More than 40 million people are living with either mitral or aortic valve disease worldwide, and more than 180 000 heart valve replacement surgeries are performed each year in the US. Transcatheter valve repair has emerged as an important therapeutic option for patients who are candidates for heart valve replacement.
All transcatheter valve therapies involve a multidisciplinary team of interventional cardiologists, cardiothoracic surgeons, radiologists, echocardiographers, nurses, and social workers, termed the heart team, to determine the optimal approach for managing each patient. Transcatheter aortic valve implantation (TAVI) is an aortic valve replacement procedure that is performed percutaneously and is currently approved for patients with severe, symptomatic aortic stenosis in all surgical risk categories. The TAVI procedure can be performed using a balloon-expandable or self-expanding valve. In a low-risk cohort of patients (PARTNER [Placement of Aortic Transcatheter Valves] 3 trial), the rates of death from any cause, stroke, or rehospitalization were 8.5% for patients receiving TAVI and 15.1% for patients undergoing surgical aortic valve replacement. Decision-making regarding therapy choice should be based on individual anatomy (including the number of leaflets, annular size, and peripheral arterial anatomy), comorbidities (including concomitant coronary artery disease and aortopathies), and patient preference guide. A mitral transcatheter edge-to-edge repair device is approved by the US Food and Drug Administration for high-risk patients with degenerative and functional mitral regurgitation that has excellent safety and efficacy in these populations. In the COAPT (Cardiovascular Outcomes Assessment of the MitraClip Percutaneous Therapy for Heart Failure Patients with Functional Mitral Regurgitation) trial, the annualized rate of all hospitalizations for heart failure was 35.8% among patients who underwent transcatheter edge-to-edge repair and received medical therapy compared with 67.9% among patients in the medical therapy alone group. Transcatheter tricuspid valve repair and replacement trials are ongoing and show promise for the treatment of patients with tricuspid regurgitation, which previously had limited therapeutic options. Multimodality imaging, which includes transthoracic echocardiography, transesophageal echocardiography, computed tomography, and intracardiac echocardiography, is important for preprocedural planning, device selection, and optimal outcomes.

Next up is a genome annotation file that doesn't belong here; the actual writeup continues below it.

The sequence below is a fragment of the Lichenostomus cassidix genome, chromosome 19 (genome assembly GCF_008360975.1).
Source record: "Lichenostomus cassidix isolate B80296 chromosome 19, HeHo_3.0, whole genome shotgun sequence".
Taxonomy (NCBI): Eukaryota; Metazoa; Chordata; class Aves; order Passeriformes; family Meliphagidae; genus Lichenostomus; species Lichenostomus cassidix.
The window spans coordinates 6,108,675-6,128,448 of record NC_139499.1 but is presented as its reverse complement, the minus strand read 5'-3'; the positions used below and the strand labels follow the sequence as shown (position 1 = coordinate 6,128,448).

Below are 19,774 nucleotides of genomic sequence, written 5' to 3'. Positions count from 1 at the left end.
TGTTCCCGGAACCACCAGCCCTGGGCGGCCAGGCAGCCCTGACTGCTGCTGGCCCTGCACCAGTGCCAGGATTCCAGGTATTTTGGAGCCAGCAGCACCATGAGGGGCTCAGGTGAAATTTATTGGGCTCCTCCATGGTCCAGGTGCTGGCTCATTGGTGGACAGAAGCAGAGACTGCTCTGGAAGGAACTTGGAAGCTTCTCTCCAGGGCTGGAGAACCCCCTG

Conclusions and Relevance
Approximately 78 000 TAVI procedures and 10 000 transcatheter mitral valve repairs take place yearly in the US to treat patients with severe, symptomatic aortic stenosis and mitral regurgitation, respectively. Transcatheter valve therapies have expanded therapeutic options for patients, including for those who previously had no viable surgical options.
Davidson LJ, Davidson CJ. Transcatheter Treatment of Valvular Heart Disease: A Review. JAMA. 2021;325(24):2480–2494. doi:10.1001/jama.2021.2133
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